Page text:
The argument of the Plaintiff is that Springfield Armory was Negligent in manufacturing the pistol that killed their son. And the Gun Shop was negligent in selling the gun. The Negligence was in not including a Magazine Safety. For those who do not know. It means the firearm can not function, can not fire if the Magazine is not inserted fully into the Magazine Well.

The trial judge ruled that the maker and gun shop were protected from lawsuits by the PLCA. The Three Judge Panel just overruled that decision. One can only assume more appeals to come.

Opinion Time. The Three Judge Panel is not thinking. A Supreme Court with nine Liberal Justices would find that Congress has the authority to pass laws based upon the Commerce Clause. The reason is about half the laws on the books would be challenged if the Supreme Court ruled any other way. And with the precedent of the overturning of the PLCA would have little choice but to find the war on Drugs to be a State Issue. Not to mention regulations on every other facet of life.

So when this case finally reaches the Supreme Court in about ten years, the Parents of that poor boy will be liable for a decade of legal fees. We have seen that before too.

What I wonder is if the Conservatives on this board believe that States Rights are applicable here and the PLCA is a violation of those well established Rights?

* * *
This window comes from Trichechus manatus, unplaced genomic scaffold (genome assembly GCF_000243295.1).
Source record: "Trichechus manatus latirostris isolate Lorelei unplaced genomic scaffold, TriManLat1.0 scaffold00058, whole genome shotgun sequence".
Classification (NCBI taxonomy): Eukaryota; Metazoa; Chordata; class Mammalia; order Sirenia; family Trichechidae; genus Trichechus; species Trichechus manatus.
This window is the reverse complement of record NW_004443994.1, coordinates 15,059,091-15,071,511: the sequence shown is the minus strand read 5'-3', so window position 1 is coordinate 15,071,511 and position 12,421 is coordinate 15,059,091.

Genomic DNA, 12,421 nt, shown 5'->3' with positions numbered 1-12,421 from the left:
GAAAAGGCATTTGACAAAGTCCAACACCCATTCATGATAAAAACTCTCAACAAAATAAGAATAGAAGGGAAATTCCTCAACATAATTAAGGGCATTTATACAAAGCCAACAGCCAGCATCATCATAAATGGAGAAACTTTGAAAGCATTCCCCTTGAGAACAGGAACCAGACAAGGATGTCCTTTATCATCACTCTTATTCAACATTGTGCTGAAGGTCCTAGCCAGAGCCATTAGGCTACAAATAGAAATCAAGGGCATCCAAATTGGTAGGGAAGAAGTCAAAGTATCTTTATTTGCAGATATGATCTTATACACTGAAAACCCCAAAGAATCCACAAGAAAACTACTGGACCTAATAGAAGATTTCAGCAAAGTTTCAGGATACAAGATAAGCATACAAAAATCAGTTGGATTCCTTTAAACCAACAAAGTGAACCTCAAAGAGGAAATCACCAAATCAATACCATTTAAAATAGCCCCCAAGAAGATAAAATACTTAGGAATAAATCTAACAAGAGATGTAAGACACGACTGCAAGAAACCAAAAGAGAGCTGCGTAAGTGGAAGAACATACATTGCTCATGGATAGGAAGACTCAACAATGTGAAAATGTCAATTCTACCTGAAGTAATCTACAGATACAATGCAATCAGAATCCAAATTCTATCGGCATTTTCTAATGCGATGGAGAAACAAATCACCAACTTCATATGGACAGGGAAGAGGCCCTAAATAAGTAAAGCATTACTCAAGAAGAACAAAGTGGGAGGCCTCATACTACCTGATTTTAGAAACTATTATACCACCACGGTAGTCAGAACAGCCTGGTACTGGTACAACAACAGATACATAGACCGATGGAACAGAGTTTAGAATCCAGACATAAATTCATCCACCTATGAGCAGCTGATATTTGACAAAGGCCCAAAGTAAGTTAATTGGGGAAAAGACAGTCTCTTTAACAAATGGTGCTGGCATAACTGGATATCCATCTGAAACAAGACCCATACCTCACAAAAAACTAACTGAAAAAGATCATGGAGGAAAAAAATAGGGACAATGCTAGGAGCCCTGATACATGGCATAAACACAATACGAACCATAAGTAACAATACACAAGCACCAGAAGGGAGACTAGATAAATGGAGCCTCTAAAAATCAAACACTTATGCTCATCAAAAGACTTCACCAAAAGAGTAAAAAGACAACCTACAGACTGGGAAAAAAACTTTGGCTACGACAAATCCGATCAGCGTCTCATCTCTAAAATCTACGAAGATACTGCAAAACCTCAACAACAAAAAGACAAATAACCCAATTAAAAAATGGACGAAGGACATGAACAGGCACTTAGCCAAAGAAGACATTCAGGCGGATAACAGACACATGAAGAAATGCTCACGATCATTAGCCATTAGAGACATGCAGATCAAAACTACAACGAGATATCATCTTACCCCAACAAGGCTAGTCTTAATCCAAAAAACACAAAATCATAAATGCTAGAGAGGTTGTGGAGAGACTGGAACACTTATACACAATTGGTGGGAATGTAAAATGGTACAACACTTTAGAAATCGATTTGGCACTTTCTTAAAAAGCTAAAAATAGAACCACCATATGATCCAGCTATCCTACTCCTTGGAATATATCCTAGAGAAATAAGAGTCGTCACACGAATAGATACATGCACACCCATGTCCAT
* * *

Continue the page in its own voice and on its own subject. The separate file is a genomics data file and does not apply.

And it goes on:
I would say the 2nd A would be the decider in this one,,,
 
OP
SavannahMann

SavannahMann

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A Three Judge Panel in Pennsylvania overturned a lower court decision. That in and of itself is not unusual. That is what the Appeals Process is for. The ability to examine a case and see if the Law was misapplied or ignored.

This case on the other hand is different. The Courts including the Supreme Court have long upheld Congressional authority to regulate Interstate Commerce. The three Judge Panel found that this authority was not present in the lawsuit against Springfield Armory and a local gun shop. It ruled the Protection of Lawful Commerce Act was unconstitutional as it violated State Rights.


The argument of the Plaintiff is that Springfield Armory was Negligent in manufacturing the pistol that killed their son. And the Gun Shop was negligent in selling the gun. The Negligence was in not including a Magazine Safety. For those who do not know. It means the firearm can not function, can not fire if the Magazine is not inserted fully into the Magazine Well.

The trial judge ruled that the maker and gun shop were protected from lawsuits by the PLCA. The Three Judge Panel just overruled that decision. One can only assume more appeals to come.

Opinion Time. The Three Judge Panel is not thinking. A Supreme Court with nine Liberal Justices would find that Congress has the authority to pass laws based upon the Commerce Clause. The reason is about half the laws on the books would be challenged if the Supreme Court ruled any other way. And with the precedent of the overturning of the PLCA would have little choice but to find the war on Drugs to be a State Issue. Not to mention regulations on every other facet of life.